Top 5 Game Boy Games I Found While Moving

As part of the jet-setting, thrill-a-minute life of a games journalist, I’ve just moved back in with my parents while I’m between leases. Aside from getting to spend plenty of time with my family during the holidays, I also had the good fortune of finding all my Game Boy stuff during the move, and hot dang y’all I still have some real bangers left over from my childhood.

While we wait for Nintendo to issue some sort of Game Boy Classic handheld (please Nintendo, please), take a look at these five Game Boy games that I found while moving, all of which are worth your time, should you find yourself in a position to play them.

#5: Pokemon Puzzle Challenge

The sister release to Pokemon Puzzle League on the Nintendo 64, Pokemon Puzzle Challenge was a Game Boy Color exclusive that had more in common with the original Tetris Attack than its polygonal namesake. There’s no story mode, no Team Rocket, no battle against Gary for the championship — just good ol’ fashioned block swappin’ and some cuties from Gen 2.

Honestly, I prefer this game to Pokemon Puzzle League in a lot of ways. Since Pokemon was always a Game Boy franchise first, the pixel art of Challenge felt a lot more natural than the blurry, transposed anime art of League. Similarly, Challenge‘s square-wave jams are way more pleasing to the ear than League‘s toot-y renditions of the 2.B.A. Master track list. Also this game has a “Garbage Mode,” which just sounds really hilarious in a tumblr-y, 2018 kinda way.

#4: Darkwing Duck

While the Nintendo Entertainment System release of Capcom’s Darkwing Duck received wide acclaim in 1992, the game’s 1993 port to the Game Boy failed to generate the same kind of lasting reputation, though for me it was always the definitive version.

A side-scroller of the Mega Man variety, Darkwing Duck saw the game’s titular hero taking on familiar villains from the Disney cartoon, such as Megavolt and Quackerjack. His trademark gas gun could be outfitted with a number of gadgets, which could be gained and lost mid-level, ala Castlevania. It’s an extremely clever and tight little platformer that desperately needs a password system, and while the NES version has more content and more colors, the Game Boy port is still worth your time.

As an aside, the Disney Wikia’s entry for this game lists a few pieces of trivia, including: “Negaduck does not appear in this game.” Please look forward to an upcoming Fanbyte list expanding on this fascinating bit of trivia, entitled “Top 50 Games That Negaduck Also Does Not Appear In.”

#3: Super Mario Land 2: 6 Golden Coins

Unlike the first Super Mario Land, which had weird-lookin’ coin blocks and a Mario based off the original Super Mario Bros., Super Mario Land 2 had regular-lookin’ coin blocks and sprites that more closely resembled those seen in Super Mario Bros. 3. These two facts made Super Mario Land 2 a clearly superior product to six-year-old me, and now at 31, I am still prepared to make this the hill I die on.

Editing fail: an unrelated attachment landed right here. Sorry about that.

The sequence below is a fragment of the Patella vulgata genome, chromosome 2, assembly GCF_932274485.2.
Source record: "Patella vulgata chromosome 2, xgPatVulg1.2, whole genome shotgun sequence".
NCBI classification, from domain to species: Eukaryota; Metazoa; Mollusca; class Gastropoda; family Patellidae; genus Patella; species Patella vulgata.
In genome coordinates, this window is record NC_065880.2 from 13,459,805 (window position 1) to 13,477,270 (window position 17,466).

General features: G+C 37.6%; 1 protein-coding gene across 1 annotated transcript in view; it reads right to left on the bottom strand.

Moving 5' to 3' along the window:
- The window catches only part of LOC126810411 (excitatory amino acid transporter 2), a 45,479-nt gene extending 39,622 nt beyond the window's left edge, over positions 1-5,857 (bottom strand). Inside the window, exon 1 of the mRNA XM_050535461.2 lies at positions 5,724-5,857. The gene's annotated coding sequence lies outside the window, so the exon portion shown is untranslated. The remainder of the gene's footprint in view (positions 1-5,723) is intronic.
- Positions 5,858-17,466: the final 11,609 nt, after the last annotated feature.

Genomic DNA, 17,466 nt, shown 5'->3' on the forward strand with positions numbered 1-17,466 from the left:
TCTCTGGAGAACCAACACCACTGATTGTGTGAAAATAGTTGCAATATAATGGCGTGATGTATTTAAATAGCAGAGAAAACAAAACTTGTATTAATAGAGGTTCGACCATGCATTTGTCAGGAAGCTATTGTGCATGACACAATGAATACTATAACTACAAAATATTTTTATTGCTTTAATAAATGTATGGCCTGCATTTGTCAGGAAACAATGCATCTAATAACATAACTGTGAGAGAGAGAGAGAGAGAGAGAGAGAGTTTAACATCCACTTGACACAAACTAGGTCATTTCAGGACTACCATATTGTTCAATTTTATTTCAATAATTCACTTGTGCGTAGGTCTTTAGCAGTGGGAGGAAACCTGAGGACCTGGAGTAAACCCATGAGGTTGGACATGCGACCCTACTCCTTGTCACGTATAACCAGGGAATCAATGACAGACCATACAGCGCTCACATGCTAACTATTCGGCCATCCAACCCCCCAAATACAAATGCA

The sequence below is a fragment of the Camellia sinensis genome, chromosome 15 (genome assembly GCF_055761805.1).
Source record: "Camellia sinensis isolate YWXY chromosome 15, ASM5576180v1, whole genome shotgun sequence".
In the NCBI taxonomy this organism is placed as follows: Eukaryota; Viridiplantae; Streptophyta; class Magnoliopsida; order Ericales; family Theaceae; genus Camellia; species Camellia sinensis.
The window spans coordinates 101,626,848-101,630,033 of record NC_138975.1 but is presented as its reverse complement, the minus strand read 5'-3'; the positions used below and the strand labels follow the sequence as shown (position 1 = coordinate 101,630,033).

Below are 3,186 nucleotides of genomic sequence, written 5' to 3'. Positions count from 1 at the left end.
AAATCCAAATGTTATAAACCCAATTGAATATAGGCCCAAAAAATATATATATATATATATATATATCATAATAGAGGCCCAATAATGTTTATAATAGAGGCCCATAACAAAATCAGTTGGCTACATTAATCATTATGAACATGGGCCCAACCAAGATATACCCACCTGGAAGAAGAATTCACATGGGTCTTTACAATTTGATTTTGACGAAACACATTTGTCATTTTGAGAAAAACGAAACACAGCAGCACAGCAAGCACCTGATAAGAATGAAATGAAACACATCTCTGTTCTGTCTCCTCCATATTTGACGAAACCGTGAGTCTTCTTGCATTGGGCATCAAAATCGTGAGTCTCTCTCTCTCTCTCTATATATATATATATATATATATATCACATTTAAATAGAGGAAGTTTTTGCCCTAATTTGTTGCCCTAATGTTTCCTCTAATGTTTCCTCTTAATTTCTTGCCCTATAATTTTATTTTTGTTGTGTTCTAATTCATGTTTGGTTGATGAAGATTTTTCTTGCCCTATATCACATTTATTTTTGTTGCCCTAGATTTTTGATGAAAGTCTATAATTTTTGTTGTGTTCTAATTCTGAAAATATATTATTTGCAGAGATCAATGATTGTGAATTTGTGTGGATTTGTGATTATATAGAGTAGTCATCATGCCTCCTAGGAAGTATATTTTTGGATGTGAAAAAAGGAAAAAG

Real talk though, Land 2 is one of the best 2D Mario games in general, let alone one of the best Game Boy games. It had 32 levels plus secrets, which was absolutely massive for a Game Boy game. It introduced new power-ups (Bunny Mario, y’all) and had some really spectacularly bizarre enemy design — even by Mario standards — such as the Masked Ghoul, Mōgyo, and Bomubomu. And of course, Super Mario Land 2 holds the distinction of being Wario’s dramatic debut, cementing it as a cornerstone of Mario canon.

#2: Metroid II: Return of Samus

There are people out there who are going to tell you that Metroid II: Return of Samus is a bad game, and I want you to know that those people are liars. Metroid II rules. It has everything that made the original Metroid great: exploration, atmosphere, challenging battles, Samus’ trademark power-ups and suit variants — the whole nine yards. And it was all in the palm of your hand with battery back-up, for goodness sake.

Plus, Metroid II is on the shortlist of OG Game Boy games that feature pseudo-forward compatibility with the Game Boy Color. This means that, instead of being displayed in one of the generic, 10-color palettes applied to most original Game Boy games, Metroid II had its own specially-designed palette of 16 colors when played on a Game Boy Color. It may not sound like much, but trust me, it’s basically as good as Metroid II being a full-fledged Game Boy Color game.

#1: Pokemon Blue

Pokemon Blue is one of the greatest and most important games of all time, and I do not consider that to be a hyperbolic statement. While Gen 1 Pokemon games lack many of the creature comforts of later games (held items, move deletion, improved box management, etc), there is something to be said for experiencing the purest, most distilled essence of Pokemon in its original form, even today.

Yes, the game is heavily unbalanced in favor of psychic-type Pokemon, but really, who cares? Pokemon Blue isn’t about PvP, at least not anymore. Pokemon Blue is part of the curriculum of video games — one of its most vital chapters — and it’s worth being experienced for the same reasons that people still study and perform Shakespeare plays, even the rough ones like Twelfth Night.

If you haven’t played Pokemon Blue, you owe it to yourself to do so. Pokemon Red and Yellow are also acceptable in a pinch.